On May 18, 2016, the Department of Labor announced the final rule on overtime regulations. And while it’s not as daunting as what was originally proposed, it is creating quite a stir.
The DOL estimates that employers will spend $592.7 million to comply with the new rule: $254.5 million for businesses to become familiar with the regulation, $160.1 million to make necessary adjustments, and $178.1 million in managerial costs.
The Final Rule On Overtime Laws
The new rule raises the salary threshold in which employees must receive additional pay for time worked over 40 hours to $47,476 a year from $23,660 a year—the cutoff established in 2004. There seems to be some disagreement over just how many workers will be affected.
The DOL puts the estimate at 4.2 million employees, while the Economic Policy Institute projects that more than 13 million workers will now be eligible for overtime.
Regardless of the number of employees affected, employers will be scrambling for cost-efficient ways to comply. With just six months to go until the rule takes effect (December 1, 2016), now is the time to act.
The DOL has published three options that employers should consider, and suggests that a combination of the three may be your best strategy.
- Raise workers’ salaries above the new threshold. If you have an employee whose salary is close to the new threshold level, you may consider giving them a pay increase in order to maintain their exempt status.
- Pay time-and-a-half for overtime work. For those newly overtime-eligible employees who typically work 40 hours or fewer a week, but have occasional overtime spikes, you may consider paying them time-and-a-half whenever they work more than a 40 hour week.
- Limit workers’ hours to 40 per week. Reevaluate hours and workload to ensure that no white-collar workers who earn below the salary threshold work more than 40 hours a week.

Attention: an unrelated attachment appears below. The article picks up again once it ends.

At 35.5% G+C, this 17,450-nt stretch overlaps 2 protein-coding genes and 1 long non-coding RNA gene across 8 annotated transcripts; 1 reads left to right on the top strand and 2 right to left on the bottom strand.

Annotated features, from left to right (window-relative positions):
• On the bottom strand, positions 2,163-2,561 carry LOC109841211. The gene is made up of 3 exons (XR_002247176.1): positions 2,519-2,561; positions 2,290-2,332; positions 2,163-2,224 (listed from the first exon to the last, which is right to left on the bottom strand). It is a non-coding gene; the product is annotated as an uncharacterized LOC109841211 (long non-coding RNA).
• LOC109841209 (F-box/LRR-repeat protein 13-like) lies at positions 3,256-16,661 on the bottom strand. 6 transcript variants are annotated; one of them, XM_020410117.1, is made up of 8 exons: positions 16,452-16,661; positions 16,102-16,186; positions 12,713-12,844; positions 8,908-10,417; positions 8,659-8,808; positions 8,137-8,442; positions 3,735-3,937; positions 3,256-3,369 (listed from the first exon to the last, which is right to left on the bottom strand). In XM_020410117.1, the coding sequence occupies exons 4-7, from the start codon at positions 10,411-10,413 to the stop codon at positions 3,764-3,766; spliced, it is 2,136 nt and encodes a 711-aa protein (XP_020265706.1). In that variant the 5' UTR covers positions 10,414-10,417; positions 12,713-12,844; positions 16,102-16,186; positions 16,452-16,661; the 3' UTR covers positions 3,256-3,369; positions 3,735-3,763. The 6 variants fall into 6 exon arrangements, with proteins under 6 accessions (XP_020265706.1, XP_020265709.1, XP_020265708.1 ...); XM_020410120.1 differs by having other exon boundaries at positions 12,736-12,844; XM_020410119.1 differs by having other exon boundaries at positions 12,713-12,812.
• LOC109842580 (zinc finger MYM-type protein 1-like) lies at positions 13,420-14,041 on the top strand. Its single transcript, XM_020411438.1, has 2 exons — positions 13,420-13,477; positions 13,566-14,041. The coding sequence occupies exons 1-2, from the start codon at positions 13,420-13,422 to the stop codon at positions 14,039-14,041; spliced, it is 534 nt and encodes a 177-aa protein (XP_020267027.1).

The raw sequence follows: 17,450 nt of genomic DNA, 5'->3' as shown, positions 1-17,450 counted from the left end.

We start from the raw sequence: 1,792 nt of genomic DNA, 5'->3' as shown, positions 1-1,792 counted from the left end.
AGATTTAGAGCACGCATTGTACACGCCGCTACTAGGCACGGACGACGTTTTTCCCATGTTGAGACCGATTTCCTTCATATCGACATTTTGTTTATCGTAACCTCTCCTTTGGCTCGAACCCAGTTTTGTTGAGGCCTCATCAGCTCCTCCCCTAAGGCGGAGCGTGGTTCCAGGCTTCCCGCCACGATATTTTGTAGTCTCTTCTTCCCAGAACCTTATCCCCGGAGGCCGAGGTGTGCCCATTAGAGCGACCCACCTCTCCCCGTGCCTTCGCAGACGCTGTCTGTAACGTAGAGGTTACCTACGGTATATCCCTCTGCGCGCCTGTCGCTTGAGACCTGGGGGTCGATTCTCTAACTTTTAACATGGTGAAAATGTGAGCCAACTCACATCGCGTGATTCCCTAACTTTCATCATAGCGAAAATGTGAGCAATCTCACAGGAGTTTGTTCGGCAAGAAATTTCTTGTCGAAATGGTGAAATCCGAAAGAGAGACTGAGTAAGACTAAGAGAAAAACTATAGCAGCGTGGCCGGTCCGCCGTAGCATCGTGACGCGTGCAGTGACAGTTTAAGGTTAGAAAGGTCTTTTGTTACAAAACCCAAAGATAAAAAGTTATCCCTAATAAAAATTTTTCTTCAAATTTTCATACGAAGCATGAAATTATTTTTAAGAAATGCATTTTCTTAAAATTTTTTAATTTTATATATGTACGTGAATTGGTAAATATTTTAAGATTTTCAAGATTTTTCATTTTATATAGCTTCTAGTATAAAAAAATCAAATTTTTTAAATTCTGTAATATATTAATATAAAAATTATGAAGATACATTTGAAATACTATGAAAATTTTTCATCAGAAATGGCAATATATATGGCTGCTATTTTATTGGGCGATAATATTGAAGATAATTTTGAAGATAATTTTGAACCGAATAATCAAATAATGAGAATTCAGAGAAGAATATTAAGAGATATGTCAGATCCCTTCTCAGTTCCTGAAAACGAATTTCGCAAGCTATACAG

Situations To Consider
There are situations where the above suggestions may not be ideal. Keep the following in mind when determining what’s best for your company.
When it comes to a sales staff, employers face a challenge. If you choose to raise their salary base to the new threshold to avoid overtime, but then lower their commissions, you may be left with a less motivated sales team.
Newly overtime-eligible employees will become hourly workers who will soon need to begin punching a time clock every day. Be prepared that this change may be perceived by some as a demotion in status.
Timecard punching may lead to unintended consequences. This resentment may cause some to participate in time sheet fraud or “wage theft.” There may also be an increase in wage-and-hour lawsuits as employers will have to start tracking hours for a lot more employees, creating more room for mistakes and misunderstandings.
Limiting workers’ hours to 40 a week may mean having to hire additional staff to get the same work done, another cost to employers.
What’s Your Overtime Compliance Strategy?
There’s a lot to consider when creating a strategy to comply with the DOL’s final rule on overtime laws and now is the time to act. Your strategy should account for the fact that the minimum salary threshold will automatically update every three years beginning January 1, 2020, another stipulation set forth by the rule.